Free Translator Free Translator
Translators Dictionaries Courses Other
Home
English Dictionary      examples: 'day', 'get rid of', 'New York Bay'




Realised   Listen
Realised

adjective
1.
Successfully completed or brought to an end.  Synonyms: accomplished, completed, realized.  "The completed project" , "The joy of a realized ambition overcame him"






WordNet 3.0 © 2010 Princeton University








Advanced search
     Find words:
Starting with
Ending with
Containing
Matching a pattern  

Synonyms
Antonyms
Quotes
Words linked to  

only single words



Share |





"Realised" Quotes from Famous Books



... is that gentle old tune which we used to know as "Maryland," and by itself it rather suggests a number of tired sheep waiting to go through a gate than a lot of people thinking very redly. I fancy the author realised this, and he has got over it by putting in some good powerful words like "scarlet," "traitors," "flinch" and "dungeon," whenever the tune is particularly sheepish. The effect is effective. Just imagine if the Middle Classes Union could march ...
— Punch, or the London Charivari, Volume 159, December 8, 1920 • Various

... Sir Richard; "my friend Brisbane has often told me of this, but I have never quite believed it—certainly never realised it—until to-night. And even now I can hardly believe it. I see no one here who seems as if he ever had belonged to the ...
— Dusty Diamonds Cut and Polished - A Tale of City Arab Life and Adventure • R.M. Ballantyne

... struggling man, and even before he grasped the reason for the popular fury, he felt that he shared it. He did not know if a spy was in question, or if it was some imprudent speaker who had braved the passions of the mob, but as cries rose around him, he realised that he, yes he, Clerambault, had shrieked out: ...
— Clerambault - The Story Of An Independent Spirit During The War • Rolland, Romain

... not realised. The youngest of the passengers attacked with the malignant fever fell a victim to the disease. He was an Asturian, nineteen years of age, the only son of a poor widow. Several circumstances rendered the death of this young man affecting. ...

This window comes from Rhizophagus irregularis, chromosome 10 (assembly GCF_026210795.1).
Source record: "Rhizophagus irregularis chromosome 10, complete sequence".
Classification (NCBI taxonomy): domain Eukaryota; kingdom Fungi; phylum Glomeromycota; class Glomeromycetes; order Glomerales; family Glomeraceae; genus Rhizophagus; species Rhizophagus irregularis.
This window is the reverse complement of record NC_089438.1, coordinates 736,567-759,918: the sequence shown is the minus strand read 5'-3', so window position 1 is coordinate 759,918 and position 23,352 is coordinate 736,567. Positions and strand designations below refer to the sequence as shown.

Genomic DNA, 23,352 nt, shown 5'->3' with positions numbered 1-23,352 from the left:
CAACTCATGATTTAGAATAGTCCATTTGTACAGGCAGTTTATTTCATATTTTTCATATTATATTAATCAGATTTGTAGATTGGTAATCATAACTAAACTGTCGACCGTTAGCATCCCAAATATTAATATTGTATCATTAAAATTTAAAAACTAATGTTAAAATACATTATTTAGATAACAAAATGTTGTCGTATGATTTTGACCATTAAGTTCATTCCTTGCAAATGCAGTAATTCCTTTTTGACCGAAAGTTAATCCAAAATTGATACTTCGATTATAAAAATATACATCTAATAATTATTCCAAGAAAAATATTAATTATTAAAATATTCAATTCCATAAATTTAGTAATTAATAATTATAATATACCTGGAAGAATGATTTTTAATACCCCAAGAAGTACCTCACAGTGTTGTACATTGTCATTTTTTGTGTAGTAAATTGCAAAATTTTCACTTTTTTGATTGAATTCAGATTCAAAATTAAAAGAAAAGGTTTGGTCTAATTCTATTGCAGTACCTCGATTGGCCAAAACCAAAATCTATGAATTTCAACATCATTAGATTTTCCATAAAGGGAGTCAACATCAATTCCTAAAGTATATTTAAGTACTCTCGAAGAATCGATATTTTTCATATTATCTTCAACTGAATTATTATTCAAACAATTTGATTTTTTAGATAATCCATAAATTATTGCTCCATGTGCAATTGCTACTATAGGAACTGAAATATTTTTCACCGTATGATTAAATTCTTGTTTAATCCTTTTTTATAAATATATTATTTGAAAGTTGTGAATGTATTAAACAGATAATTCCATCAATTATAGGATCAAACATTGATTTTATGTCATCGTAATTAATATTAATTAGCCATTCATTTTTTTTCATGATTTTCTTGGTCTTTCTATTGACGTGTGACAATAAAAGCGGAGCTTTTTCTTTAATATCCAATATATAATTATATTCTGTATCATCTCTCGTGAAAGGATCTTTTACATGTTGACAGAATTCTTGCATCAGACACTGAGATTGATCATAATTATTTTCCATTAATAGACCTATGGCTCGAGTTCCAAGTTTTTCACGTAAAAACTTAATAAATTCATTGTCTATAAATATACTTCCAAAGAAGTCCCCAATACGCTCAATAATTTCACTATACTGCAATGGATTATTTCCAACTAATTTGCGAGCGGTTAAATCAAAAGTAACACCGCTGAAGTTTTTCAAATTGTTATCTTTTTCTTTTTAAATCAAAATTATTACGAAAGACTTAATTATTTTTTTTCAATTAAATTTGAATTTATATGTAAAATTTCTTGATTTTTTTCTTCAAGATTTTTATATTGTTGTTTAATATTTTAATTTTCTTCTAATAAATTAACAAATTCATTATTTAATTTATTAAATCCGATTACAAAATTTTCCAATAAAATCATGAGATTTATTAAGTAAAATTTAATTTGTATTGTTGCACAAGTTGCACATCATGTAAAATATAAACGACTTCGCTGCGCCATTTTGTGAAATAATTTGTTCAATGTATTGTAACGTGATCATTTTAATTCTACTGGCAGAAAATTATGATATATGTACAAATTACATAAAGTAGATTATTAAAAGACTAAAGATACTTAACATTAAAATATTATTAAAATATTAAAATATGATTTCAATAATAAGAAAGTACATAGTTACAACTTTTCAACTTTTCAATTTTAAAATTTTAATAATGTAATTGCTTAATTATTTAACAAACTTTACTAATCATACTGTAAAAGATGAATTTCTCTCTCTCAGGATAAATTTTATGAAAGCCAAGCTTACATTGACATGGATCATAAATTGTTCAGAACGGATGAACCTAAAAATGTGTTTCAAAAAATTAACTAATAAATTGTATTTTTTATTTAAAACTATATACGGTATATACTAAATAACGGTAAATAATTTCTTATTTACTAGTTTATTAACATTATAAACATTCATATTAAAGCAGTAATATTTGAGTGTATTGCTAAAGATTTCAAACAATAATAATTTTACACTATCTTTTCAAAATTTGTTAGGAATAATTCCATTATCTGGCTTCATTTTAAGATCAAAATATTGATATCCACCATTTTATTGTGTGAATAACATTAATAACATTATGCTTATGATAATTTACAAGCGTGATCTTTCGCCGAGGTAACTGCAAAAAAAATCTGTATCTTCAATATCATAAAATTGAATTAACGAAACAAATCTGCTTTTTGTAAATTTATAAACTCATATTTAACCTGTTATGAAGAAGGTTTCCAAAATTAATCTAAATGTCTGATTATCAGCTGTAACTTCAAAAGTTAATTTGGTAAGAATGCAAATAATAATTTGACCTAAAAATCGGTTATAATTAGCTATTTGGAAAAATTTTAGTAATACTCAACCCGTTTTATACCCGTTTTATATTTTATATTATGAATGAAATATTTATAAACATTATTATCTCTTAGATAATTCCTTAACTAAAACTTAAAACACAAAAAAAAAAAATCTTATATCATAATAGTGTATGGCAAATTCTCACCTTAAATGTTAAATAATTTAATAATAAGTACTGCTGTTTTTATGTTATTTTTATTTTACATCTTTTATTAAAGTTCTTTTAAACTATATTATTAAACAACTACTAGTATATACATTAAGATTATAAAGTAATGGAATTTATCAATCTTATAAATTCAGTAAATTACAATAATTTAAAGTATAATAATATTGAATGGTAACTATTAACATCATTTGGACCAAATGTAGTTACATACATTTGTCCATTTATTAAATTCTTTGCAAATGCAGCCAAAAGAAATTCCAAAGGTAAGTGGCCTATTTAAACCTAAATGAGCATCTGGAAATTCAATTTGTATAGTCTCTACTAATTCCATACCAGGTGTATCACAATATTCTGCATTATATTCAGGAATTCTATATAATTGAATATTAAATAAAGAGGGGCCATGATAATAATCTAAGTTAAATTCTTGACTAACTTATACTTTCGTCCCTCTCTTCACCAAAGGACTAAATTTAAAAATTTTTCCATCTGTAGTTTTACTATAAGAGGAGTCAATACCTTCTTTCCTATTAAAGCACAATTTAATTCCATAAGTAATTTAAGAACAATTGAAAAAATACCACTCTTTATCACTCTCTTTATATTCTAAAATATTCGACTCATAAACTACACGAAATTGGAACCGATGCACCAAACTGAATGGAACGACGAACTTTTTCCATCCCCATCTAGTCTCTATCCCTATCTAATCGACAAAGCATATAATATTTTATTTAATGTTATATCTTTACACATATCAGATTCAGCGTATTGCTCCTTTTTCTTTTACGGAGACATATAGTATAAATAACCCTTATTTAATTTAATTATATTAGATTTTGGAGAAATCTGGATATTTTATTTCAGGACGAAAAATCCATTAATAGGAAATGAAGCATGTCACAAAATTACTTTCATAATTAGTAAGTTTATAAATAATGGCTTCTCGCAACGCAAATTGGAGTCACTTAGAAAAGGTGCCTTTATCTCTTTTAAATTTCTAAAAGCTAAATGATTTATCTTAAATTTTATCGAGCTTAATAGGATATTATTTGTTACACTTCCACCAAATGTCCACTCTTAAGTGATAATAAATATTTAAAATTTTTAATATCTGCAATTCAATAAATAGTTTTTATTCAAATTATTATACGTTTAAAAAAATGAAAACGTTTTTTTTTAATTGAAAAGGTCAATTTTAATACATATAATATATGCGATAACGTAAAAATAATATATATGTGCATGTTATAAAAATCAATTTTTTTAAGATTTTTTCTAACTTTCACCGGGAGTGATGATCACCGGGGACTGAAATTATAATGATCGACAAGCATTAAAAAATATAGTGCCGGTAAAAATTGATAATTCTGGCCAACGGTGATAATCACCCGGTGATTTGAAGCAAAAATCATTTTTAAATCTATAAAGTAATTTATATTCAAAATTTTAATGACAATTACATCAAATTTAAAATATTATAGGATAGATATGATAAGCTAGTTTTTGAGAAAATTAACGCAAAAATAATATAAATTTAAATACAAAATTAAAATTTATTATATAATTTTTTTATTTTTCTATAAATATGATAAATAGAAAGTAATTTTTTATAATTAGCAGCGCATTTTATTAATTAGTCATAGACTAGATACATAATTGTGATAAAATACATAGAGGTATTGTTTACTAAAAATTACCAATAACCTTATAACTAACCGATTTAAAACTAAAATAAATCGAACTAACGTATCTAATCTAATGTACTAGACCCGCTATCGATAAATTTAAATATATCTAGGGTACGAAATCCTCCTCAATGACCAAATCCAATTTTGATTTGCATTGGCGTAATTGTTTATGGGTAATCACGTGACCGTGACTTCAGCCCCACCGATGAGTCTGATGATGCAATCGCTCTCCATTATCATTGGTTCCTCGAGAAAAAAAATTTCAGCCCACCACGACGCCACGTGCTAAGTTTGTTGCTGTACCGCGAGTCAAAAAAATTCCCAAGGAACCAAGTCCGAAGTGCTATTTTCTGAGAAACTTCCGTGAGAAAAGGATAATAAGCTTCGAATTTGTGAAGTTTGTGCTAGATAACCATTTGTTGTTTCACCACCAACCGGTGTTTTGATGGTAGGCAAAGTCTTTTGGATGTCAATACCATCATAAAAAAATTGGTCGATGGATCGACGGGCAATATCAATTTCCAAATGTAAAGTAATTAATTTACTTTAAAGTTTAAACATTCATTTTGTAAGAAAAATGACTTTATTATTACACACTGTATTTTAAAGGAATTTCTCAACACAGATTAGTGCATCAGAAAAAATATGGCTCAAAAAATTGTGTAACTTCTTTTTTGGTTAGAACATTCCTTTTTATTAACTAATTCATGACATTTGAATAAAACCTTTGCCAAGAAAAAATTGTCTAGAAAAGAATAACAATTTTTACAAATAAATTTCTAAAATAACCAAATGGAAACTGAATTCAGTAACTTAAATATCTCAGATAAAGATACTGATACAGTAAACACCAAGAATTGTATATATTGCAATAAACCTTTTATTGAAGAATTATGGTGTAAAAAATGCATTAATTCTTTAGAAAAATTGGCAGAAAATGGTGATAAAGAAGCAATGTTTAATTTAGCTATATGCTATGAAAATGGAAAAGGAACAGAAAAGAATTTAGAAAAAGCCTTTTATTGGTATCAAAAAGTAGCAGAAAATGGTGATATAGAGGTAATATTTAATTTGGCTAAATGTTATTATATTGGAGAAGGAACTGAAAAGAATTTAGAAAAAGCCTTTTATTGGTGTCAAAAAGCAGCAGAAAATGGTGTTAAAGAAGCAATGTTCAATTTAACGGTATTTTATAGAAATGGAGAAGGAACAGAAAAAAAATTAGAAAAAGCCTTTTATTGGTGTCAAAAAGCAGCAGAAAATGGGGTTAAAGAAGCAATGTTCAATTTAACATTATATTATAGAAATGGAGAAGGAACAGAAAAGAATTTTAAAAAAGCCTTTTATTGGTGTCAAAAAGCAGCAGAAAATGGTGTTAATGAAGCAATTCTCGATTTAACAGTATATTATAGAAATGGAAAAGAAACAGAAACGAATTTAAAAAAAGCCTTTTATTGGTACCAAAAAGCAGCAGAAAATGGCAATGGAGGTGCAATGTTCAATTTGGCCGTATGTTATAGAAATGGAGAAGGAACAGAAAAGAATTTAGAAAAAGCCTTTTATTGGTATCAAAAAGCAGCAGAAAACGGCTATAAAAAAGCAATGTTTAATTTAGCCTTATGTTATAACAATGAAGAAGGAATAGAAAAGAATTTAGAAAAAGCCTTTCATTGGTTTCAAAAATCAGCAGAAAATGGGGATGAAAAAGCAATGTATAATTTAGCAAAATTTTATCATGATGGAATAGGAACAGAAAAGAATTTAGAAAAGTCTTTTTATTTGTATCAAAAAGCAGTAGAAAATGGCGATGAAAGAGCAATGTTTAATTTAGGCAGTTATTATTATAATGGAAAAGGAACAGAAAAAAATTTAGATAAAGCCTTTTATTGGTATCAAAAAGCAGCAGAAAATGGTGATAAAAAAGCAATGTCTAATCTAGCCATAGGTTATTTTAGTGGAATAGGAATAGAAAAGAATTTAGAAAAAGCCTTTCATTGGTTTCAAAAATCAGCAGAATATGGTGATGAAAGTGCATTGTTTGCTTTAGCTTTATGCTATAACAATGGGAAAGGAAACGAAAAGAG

— Equinoctial Regions of America • Alexander von Humboldt

... to breakfast that morning—devouring food had seemed so utterly irrelevant—and now for an instant, as Mr. Bennett's words rang in my ears, a curious sudden dizziness overpowered me. I felt sick and faint, and realised that life was a failure, with nothing worth living for in future, since Karine Cunningham would ...
— The House by the Lock • C. N. Williamson

... boy. I had not realised that the wedding was so near,—that is all. Of course you will be married in Rome, as soon ...
— A Roman Singer • F. Marion Crawford

... in this letter was realised. The commercial and manufacturing interest, after the Whitsun recess, thought it advisable for reasons of great weight that Lord George Bentinck should postpone for a month or six weeks his intended ...
— Lord George Bentinck - A Political Biography • Benjamin Disraeli

... Sussex House, Hampstead, which he soon "swapped," after dinner and champagne, for a small estate of 1000 acres at Langham, Norfolk; though he did not finally settle in the country till 1843. His original occupation of Langham, which realised him a steady annual deficit, was followed by a return to London, a visit to Brighton and, in 1835, a journey on the Continent to ...
— Peter Simple and The Three Cutters, Vol. 1-2 • Frederick Marryat

... the back of my right hand, and, copying my friend, kept my lips well closed. My eyes had shut themselves nervously, when I heard a clatter, and realised that Radley had dropped his ruler. Leaving my right hand extended for punishment, I stooped down, picked up the ruler with my left, and gave it back to Radley. Perhaps the blood that now coloured my face was partly due to this stooping. ...
— Tell England - A Study in a Generation • Ernest Raymond